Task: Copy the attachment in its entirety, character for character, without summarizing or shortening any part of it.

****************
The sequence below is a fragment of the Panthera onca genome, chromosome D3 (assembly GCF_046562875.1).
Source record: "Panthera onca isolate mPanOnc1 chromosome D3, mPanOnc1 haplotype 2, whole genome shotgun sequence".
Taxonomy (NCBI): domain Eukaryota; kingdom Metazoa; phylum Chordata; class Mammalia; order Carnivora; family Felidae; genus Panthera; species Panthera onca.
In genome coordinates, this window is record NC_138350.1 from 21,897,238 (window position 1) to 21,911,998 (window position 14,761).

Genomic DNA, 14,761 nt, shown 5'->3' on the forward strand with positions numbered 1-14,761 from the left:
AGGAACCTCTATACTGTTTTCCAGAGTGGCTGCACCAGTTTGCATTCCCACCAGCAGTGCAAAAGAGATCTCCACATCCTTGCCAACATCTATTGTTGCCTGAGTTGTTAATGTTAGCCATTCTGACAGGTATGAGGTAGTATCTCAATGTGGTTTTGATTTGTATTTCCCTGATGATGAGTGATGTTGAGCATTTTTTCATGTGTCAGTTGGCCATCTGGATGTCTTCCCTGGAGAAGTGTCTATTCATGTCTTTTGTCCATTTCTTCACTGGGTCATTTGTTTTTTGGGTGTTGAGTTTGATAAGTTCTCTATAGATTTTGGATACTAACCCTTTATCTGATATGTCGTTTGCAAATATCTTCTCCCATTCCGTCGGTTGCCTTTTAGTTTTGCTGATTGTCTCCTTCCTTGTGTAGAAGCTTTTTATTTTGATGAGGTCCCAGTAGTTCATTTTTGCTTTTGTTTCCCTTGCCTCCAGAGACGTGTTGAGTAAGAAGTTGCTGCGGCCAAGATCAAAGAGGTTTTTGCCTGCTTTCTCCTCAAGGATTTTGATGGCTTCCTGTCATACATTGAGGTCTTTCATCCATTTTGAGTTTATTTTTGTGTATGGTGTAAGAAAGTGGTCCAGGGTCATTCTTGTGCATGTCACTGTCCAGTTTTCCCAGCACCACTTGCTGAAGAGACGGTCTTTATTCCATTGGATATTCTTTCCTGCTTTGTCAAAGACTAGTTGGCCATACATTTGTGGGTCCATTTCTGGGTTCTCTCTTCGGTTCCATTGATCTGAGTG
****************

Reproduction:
The sequence below is a fragment of the Panthera onca genome, chromosome D3 (assembly GCF_046562875.1).
Source record: "Panthera onca isolate mPanOnc1 chromosome D3, mPanOnc1 haplotype 2, whole genome shotgun sequence".
Taxonomy (NCBI): domain Eukaryota; kingdom Metazoa; phylum Chordata; class Mammalia; order Carnivora; family Felidae; genus Panthera; species Panthera onca.
In genome coordinates, this window is record NC_138350.1 from 21,897,238 (window position 1) to 21,911,998 (window position 14,761).

Genomic DNA, 14,761 nt, shown 5'->3' on the forward strand with positions numbered 1-14,761 from the left:
AGGAACCTCTATACTGTTTTCCAGAGTGGCTGCACCAGTTTGCATTCCCACCAGCAGTGCAAAAGAGATCTCCACATCCTTGCCAACATCTATTGTTGCCTGAGTTGTTAATGTTAGCCATTCTGACAGGTATGAGGTAGTATCTCAATGTGGTTTTGATTTGTATTTCCCTGATGATGAGTGATGTTGAGCATTTTTTCATGTGTCAGTTGGCCATCTGGATGTCTTCCCTGGAGAAGTGTCTATTCATGTCTTTTGTCCATTTCTTCACTGGGTCATTTGTTTTTTGGGTGTTGAGTTTGATAAGTTCTCTATAGATTTTGGATACTAACCCTTTATCTGATATGTCGTTTGCAAATATCTTCTCCCATTCCGTCGGTTGCCTTTTAGTTTTGCTGATTGTCTCCTTCCTTGTGTAGAAGCTTTTTATTTTGATGAGGTCCCAGTAGTTCATTTTTGCTTTTGTTTCCCTTGCCTCCAGAGACGTGTTGAGTAAGAAGTTGCTGCGGCCAAGATCAAAGAGGTTTTTGCCTGCTTTCTCCTCAAGGATTTTGATGGCTTCCTGTCATACATTGAGGTCTTTCATCCATTTTGAGTTTATTTTTGTGTATGGTGTAAGAAAGTGGTCCAGGGTCATTCTTGTGCATGTCACTGTCCAGTTTTCCCAGCACCACTTGCTGAAGAGACGGTCTTTATTCCATTGGATATTCTTTCCTGCTTTGTCAAAGACTAGTTGGCCATACATTTGTGGGTCCATTTCTGGGTTCTCTCTTCGGTTCCATTGATCTGAGTG